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Amid national protests, Nantucket residents still want to know who defaced Black landmark

The main entrance to the African Meeting House.JOSEPH FERRARO

With protesters bringing fresh attention to the ongoing oppression and inequity faced by Black Americans , some activists and community members want to know how close Massachusetts investigators are to determining who sprayed racist graffiti on Nantucket’s African Meeting House more than two years ago.

Thousands of people have signed an online petition since it launched on Saturday, urging Attorney General Maura Healey and the Massachusetts State Police to provide an update on the investigation, particularly as local officials publicly hint they may know who was involved.

In response, the Cape and Islands District Attorney’s office — which is handling the case, not Healey — said the investigation is ongoing.


"It has been more than two years now, and the Nantucket community, and primarily the African-American community on the island, have still not received closure from this incident," read the petition, which through Monday afternoon had nearly 7,000 signatures. "Additionally, there have been no updates or statements provided by the AG Healey and the Massachusetts State Police on the status of the investigation. There are numerous yard signs on the island demanding justice for this case."

The historic African Meeting House has stood on Nantucket since the early 19th century, when the African Baptist Society helped build it as a church, school and meeting house in what was still a segregated area.

Today, the House is part of The Museum of African American History's Nantucket campus and remains, in the museum's estimation, "the only public building still in existence that was constructed and occupied by the island's African Americans during the nineteenth century."

On March 10 or March 11, 2018, an unknown individual or group painted "N----r Leave" and an image of male genitals onto the front of the building, an act that the Nantucket Police Department immediately labeled a hate crime.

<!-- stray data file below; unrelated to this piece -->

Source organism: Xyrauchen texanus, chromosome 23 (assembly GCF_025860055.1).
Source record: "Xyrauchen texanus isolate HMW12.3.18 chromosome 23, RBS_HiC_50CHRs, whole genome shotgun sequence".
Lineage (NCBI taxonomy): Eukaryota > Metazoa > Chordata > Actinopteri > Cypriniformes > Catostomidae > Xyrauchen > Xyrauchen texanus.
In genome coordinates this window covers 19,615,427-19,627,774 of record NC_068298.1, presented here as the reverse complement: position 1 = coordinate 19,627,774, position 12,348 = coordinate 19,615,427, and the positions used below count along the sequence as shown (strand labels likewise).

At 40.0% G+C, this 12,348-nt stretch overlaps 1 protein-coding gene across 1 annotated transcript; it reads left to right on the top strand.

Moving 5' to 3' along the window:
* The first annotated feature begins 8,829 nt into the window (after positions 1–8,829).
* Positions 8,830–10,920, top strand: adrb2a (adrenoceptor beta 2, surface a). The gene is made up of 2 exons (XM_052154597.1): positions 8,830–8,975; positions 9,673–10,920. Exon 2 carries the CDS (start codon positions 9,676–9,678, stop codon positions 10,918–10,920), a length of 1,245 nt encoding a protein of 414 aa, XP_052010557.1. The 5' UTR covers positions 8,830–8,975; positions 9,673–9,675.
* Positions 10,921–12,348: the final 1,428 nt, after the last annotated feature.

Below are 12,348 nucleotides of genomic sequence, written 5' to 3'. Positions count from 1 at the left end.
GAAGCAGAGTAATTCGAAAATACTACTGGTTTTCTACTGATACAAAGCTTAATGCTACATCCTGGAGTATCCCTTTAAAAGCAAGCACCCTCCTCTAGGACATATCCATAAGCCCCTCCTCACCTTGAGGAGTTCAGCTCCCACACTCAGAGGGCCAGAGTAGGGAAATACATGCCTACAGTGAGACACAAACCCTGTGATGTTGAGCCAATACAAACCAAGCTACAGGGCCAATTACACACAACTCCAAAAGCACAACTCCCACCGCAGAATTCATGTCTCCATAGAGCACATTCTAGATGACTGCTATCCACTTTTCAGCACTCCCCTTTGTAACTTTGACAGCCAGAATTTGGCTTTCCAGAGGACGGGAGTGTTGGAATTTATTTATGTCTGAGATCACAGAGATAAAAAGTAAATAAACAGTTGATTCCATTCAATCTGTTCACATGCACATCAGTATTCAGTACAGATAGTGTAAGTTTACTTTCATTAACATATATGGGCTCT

The department last year transferred the case to State Police and the Cape and Islands district attorney.

The Cape and Islands DA's office asked Healey to appoint Assistant District Attorney Daniel Higgins as a special assistant attorney general for the matter so that he could use the attorney general's statewide grand jury, but Healey and her staff are not involved in the investigation beyond that procedural step, according to a spokesperson for her office.

Higgins said Monday that work on the case is ongoing.

“It’s an open investigation at this time with State Police,” Higgins said.

A State Police spokesman did not respond to a request seeking comment.

Locals have publicly described growing frustration at the length of the investigation and the lack of updates.

According to a Thursday report in the local Inquirer and Mirror newspaper, Nantucket High School student Britney Anderson, during a protest against police violence, asked why the investigation had lasted more than two years.

"It wouldn't be responsible for me as a police chief to investigate an incident in what people believe we were involved," Nantucket Police Chief Bill Pittman said, according to the Inquirer. "I think I know who did it, to be honest with you, but I don't have the facts and it's out of my hands."

At a March 11 Nantucket Select Board meeting, almost exactly two years after the alleged vandalism, local resident Rosemary Samuels, who is Black, linked the incident to her experience working with police after her 12-year-old son was struck by a car while riding his bicycle.


Samuels said police told her they would be in touch, but never followed up and have not communicated with her in the nearly two years since her son was hit.

"The police department takes sides," she said. "They take sides that don't look out for the Black population or the rest of people from different countries in the community, which should not be so. You have to come to realize this is a new Nantucket. Nantucket is a diverse community."

The Inquirer and Mirror reported Thursday that Pittman said the department investigated Samuels’ case and that she is a “very decent individual” who has been pushed by others “into a false narrative.

A previous version of this story inaccurately described Attorney General Maura Healey’s involvement in the case. At the request of the Cape and Islands District Attorney’s office, which is investigating the case, Healey approved Assistant District Attorney Daniel Higgins to be a special assistant attorney general, which allowed him to access the attorney general’s statewide grand jury. Healey is not otherwise involved.